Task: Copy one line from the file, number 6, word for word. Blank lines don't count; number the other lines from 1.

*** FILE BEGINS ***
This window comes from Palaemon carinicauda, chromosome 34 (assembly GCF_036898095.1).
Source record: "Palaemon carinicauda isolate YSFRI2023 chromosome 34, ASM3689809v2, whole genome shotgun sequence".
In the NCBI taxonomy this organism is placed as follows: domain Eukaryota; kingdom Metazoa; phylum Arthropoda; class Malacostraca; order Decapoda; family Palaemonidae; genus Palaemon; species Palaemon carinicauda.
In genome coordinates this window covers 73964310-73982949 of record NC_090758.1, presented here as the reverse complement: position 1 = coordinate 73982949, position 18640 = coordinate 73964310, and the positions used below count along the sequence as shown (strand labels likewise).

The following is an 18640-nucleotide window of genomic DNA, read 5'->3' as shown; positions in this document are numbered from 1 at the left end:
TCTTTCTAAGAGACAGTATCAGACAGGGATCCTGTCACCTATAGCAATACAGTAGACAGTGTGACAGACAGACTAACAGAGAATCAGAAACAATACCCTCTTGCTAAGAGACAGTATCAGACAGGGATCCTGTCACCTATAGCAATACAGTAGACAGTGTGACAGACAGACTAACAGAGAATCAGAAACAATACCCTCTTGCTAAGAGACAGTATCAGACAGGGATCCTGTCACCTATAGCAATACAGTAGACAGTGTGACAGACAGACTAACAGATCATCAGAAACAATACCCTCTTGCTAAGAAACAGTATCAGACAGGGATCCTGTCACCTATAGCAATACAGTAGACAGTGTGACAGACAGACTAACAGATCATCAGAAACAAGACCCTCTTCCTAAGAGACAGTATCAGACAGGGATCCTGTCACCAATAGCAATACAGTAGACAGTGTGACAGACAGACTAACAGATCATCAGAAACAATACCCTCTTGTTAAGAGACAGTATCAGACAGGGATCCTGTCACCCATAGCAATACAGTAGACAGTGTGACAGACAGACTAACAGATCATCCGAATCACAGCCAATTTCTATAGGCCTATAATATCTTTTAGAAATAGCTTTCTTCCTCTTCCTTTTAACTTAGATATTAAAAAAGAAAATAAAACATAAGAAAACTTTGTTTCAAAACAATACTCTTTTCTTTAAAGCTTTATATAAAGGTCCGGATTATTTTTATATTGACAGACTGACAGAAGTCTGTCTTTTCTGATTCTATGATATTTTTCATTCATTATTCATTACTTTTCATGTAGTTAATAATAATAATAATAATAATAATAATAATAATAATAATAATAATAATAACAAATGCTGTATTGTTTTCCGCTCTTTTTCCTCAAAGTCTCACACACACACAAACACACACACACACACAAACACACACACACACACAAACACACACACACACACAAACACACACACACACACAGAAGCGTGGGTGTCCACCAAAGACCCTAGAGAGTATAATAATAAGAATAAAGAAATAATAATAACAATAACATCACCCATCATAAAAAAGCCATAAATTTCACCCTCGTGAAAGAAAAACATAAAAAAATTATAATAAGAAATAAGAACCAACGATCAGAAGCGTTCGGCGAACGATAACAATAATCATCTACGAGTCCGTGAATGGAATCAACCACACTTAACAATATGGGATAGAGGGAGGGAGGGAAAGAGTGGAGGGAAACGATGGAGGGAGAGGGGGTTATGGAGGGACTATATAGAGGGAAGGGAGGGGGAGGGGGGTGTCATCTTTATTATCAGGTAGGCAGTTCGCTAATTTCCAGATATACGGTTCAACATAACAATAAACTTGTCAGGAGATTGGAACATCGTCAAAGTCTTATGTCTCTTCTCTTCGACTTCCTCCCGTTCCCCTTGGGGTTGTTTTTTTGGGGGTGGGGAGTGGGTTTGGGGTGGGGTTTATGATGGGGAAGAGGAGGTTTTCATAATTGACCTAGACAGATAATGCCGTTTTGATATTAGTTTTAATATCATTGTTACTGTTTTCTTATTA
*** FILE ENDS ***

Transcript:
TCTTTCTAAGAGACAGTATCAGACAGGGATCCTGTCACCTATAGCAATACAGTAGACAGTGTGACAGACAGACTAACAGAGAATCAGAAACAATACCCTCTTGCTAAGAGACAGTATCAGACAGGGATCCTGTCACCTATAGCAATACAGTAGACAGTGTGACAGACAGACTAACAGAGAATCAGAAACAATACCCTCTTGCTAAGAGACAGTATCAGACAGGGATCCTGTCACCTATAGCAATACAGTAGACAGTGTGACAGACAGACTAACAGATCATCAGAAACAATACCCTCTTGCTAAGAAACAGTATCAGACAGGGATCCTGTCACCTATAGCAATACAGTAGACAGTGTGACAGACAGACTAACAGATCATCAGAAACAAGACCCTCTTCCTAAGAGACAGTATCAGACAGGGATCCTGTCACCAATAGCAATACAGTAGACAGTGTGACAGACAGACTAACAGATCATCAGAAACAATACCCTCTTGTTAAGAGACAGTATCAGACAGGGATCCTGTCACCCATAGCAATACAGTAGACAGTGTGACAGACAGACTAACAGATCATCCGAATCACAGCCAATTTCTATAGGCCTATAATATCTTTTAGAAATAGCTTTCTTCCTCTTCCTTTTAACTTAGATATTAAAAAAGAAAATAAAACATAAGAAAACTTTGTTTCAAAACAATACTCTTTTCTTTAAAGCTTTATATAAAGGTCCGGATTATTTTTATATTGACAGACTGACAGAAGTCTGTCTTTTCTGATTCTATGATATTTTTCATTCATTATTCATTACTTTTCATGTAGTTAATAATAATAATAATAATAATAATAATAATAATAATAATAATAATAATAACAAATGCTGTATTGTTTTCCGCTCTTTTTCCTCAAAGTCTCACACACACACAAACACACACACACACACAAACACACACACACACACAAACACACACACACACACAAACACACACACACACACAGAAGCGTGGGTGTCCACCAAAGACCCTAGAGAGTATAATAATAAGAATAAAGAAATAATAATAACAATAACATCACCCATCATAAAAAAGCCATAAATTTCACCCTCGTGAAAGAAAAACATAAAAAAATTATAATAAGAAATAAGAACCAACGATCAGAAGCGTTCGGCGAACGATAACAATAATCATCTACGAGTCCGTGAATGGAATCAACCACACTTAACAATATGGGATAGAGGGAGGGAGGGAAAGAGTGGAGGGAAACGATGGAGGGAGAGGGGGTTATGGAGGGACTATATAGAGGGAAGGGAGGGGGAGGGGGGTGTCATCTTTATTATCAGGTAGGCAGTTCGCTAATTTCCAGATATACGGTTCAACATAACAATAAACTTGTCAGGAGATTGGAACATCGTCAAAGTCTTATGTCTCTTCTCTTCGACTTCCTCCCGTTCCCCTTGGGGTTGTTTTTTTGGGGGTGGGGAGTGGGTTTGGGGTGGGGTTTATGATGGGGAAGAGGAGGTTTTCATAATTGACCTAGACAGATAATGCCGTTTTGATATTAGTTTTAATATCATTGTTACTGTTTTCTTATTA